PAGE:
I had a good wielder do it!! I tried to talk him into making a stove, He said cost and time its not worth it. Heck you barely see the wield on the outside.
 
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Sighlence

New Member
Sep 8, 2020
6
Upstate NY
I had a good wielder do it!! I tried to talk him into making a stove, He said cost and time its not worth it. Heck you barely see the wield on the outside.
Good welder indeed (and lots of patience!). I had to have my wife hold the plate in place with a broom stick while i slid the fire brick underneath it.
 

coaly

Fisher Moderator
Staff member
Dec 22, 2007
4,179
NE PA
I set the firebrick on edge at front of baffle plate. Cut a piece of wood longer than the firebox width. Wedge it between the bricks across the firebox to hold them in place. Then set the baffle on top. Push the baffle to the rear until it tilts down at the rear and falls into place. Have installed with a stove with glowing coals and welder gloves.

The angle tilting upward toward lower bend is important. The flatter, the more flame impingement that reduces flame tip temperature. The higher the angle, the faster the flow and less resistance. I set the height at front so the opening the exhaust travels through is the same square inch size as chimney flue square inch. That is the minimum opening, More resistance from elbows, horizontal runs and excessive connector pipe configurations requires a larger opening above baffle to let more heat escape. Pushing bricks fire and aft raises and lowers plate to adjust for each venting system.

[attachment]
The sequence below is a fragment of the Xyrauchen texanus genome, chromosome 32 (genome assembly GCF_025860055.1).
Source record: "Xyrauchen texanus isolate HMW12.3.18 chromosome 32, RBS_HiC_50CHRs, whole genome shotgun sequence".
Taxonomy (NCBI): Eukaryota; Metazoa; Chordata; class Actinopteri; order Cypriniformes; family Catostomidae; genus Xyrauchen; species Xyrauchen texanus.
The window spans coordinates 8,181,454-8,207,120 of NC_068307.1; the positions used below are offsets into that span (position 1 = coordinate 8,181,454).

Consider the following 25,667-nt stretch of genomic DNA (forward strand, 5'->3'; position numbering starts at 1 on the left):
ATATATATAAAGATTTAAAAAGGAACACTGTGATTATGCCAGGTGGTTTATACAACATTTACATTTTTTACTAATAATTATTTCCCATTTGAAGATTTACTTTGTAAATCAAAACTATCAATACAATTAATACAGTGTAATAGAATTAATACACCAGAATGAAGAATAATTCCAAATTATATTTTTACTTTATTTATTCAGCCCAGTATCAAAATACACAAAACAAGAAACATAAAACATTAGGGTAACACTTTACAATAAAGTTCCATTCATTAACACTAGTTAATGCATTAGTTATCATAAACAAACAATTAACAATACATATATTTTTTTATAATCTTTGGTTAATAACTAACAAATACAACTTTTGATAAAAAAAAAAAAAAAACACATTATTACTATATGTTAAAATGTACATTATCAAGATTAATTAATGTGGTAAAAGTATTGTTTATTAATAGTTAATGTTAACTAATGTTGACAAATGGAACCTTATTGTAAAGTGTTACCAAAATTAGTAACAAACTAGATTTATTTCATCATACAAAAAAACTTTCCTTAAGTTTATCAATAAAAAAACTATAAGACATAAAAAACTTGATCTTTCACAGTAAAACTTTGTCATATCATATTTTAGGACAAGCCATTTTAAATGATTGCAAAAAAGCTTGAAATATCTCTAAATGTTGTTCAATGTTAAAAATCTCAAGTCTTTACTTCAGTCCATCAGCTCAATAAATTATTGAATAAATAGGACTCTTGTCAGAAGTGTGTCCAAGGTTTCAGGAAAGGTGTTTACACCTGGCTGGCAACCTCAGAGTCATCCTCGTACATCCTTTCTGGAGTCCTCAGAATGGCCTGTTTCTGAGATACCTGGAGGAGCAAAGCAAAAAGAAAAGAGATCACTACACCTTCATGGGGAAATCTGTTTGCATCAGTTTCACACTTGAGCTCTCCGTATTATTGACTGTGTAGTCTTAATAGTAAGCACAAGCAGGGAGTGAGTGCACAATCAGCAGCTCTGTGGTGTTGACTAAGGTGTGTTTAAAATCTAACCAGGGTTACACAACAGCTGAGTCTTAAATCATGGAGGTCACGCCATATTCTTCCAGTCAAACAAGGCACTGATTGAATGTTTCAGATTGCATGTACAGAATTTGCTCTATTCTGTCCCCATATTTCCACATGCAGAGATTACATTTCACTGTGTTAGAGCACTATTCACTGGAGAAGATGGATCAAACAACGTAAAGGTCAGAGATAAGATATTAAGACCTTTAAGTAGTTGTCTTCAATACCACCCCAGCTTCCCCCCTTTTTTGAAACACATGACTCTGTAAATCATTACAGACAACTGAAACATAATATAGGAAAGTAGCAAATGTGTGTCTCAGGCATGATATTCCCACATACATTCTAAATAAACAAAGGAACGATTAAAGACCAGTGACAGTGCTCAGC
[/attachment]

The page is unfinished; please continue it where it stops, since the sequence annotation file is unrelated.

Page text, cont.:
If supports are welded in place, shim the front of baffle higher as necessary to adjust. You may have to cut firebrick in wedge shape to raise it.
 
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Sighlence

New Member
Sep 8, 2020
6
Upstate NY
I set the firebrick on edge at front of baffle plate. Cut a piece of wood longer than the firebox width. Wedge it between the bricks across the firebox to hold them in place. Then set the baffle on top. Push the baffle to the rear until it tilts down at the rear and falls into place. Have installed with a stove with glowing coals and welder gloves.